Sometimes I find myself amazed at just how "dumbed down" people have become.
 

opaul

Well-Known Member
#27
Some of my thoughts. First off I agree that lack of knowledge can lead to stupid and dangerous mistakes - air hose forge, galvanized pipe. People should do the proper research from credible sources
Second is the style or finish on a blade. Some like their steaks rare others like them charred. Knife making is an art and a skill. If the knife maker artist wants to use a rough finish and his client base likes it, who am I to criticize it. I have the option to buy or not to by.
Thirdly is knife making advice- people who want to improve their work will always ask and receive feed back. Where their style goes after that is what it is.
My two cents.
 

EdCaffreyMS

Forum Owner - Moderator
#28
I can agree with that! ^^

Often times I do think that those who do that "rough finish" do it more out of laziness than anything.

What popped into my head was Daniel Winkler. His knives had/have what most would call a "rough look" finish, but it was always executed to the Nth degree, and always looked fantastic....and it was obvious that the finish was intended to be that way. It's pretty easy to spot the difference between a "chosen" rough finish, and one that is there because the maker just flat didn't want to put forth any effort.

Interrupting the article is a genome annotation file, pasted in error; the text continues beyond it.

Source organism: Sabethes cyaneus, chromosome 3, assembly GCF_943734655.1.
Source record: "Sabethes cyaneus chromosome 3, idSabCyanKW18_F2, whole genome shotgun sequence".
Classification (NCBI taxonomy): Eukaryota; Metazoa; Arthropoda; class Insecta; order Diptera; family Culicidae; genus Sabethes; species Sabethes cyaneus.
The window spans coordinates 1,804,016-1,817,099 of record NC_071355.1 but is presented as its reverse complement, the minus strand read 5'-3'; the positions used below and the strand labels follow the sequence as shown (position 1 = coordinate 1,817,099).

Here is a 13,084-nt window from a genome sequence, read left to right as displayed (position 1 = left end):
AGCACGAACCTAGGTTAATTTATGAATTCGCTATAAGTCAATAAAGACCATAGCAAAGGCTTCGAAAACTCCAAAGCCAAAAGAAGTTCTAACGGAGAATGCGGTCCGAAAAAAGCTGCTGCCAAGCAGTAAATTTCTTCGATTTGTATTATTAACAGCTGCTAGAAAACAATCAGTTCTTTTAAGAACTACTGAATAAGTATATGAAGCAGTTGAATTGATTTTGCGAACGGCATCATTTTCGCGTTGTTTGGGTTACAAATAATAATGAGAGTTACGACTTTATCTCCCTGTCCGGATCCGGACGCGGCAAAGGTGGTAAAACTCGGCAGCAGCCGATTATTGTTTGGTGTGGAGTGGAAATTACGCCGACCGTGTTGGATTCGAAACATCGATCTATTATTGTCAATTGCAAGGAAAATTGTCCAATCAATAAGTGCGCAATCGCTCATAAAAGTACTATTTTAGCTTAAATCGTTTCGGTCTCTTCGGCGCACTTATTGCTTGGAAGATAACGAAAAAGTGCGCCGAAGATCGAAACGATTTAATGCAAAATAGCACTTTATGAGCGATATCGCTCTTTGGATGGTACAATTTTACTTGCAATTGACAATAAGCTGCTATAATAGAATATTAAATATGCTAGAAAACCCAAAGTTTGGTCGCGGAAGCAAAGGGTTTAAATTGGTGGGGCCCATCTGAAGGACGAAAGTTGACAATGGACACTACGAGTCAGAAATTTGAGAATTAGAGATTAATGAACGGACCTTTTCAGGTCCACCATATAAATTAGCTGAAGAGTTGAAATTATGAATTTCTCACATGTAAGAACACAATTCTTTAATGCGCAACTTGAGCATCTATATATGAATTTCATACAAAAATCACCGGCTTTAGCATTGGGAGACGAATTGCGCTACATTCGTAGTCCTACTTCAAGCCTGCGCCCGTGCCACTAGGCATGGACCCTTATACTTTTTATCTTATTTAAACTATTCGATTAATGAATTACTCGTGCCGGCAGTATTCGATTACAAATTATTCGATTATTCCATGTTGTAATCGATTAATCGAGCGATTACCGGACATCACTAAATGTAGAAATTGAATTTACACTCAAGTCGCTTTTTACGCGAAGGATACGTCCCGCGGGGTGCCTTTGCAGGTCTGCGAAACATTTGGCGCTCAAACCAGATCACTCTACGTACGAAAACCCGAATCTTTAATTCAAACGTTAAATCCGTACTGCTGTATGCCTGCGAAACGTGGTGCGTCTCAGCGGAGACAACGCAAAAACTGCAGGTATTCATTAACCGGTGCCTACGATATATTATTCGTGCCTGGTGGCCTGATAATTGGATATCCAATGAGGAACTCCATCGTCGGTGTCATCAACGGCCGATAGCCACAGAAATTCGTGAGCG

I think the reason my mentality leans that way is because I've seen SO MANY "knifemakers' over the years that I call "bean counters"..... the ones who say "I can't afford to put anymore time into this knife" when in reality they were only an hour of so from turning a mediocre knife into a truly "top end" one.
 

Oze

Well-Known Member
#31
I have said this before about 'value'. It is a funny thing but true. People do not value something unless they pay (an appropriate price) for it. I have been an accountant for 30 years and I learnt many years back that 'if you don't have enough confidence in the value of what you provide, then a buy will not'. I have experienced it countless times over the past decades from great tradesman or operators, that do not value what they provide enough. Many people come from a working background and are used to believing their time is all that they are selling. It is much more than that.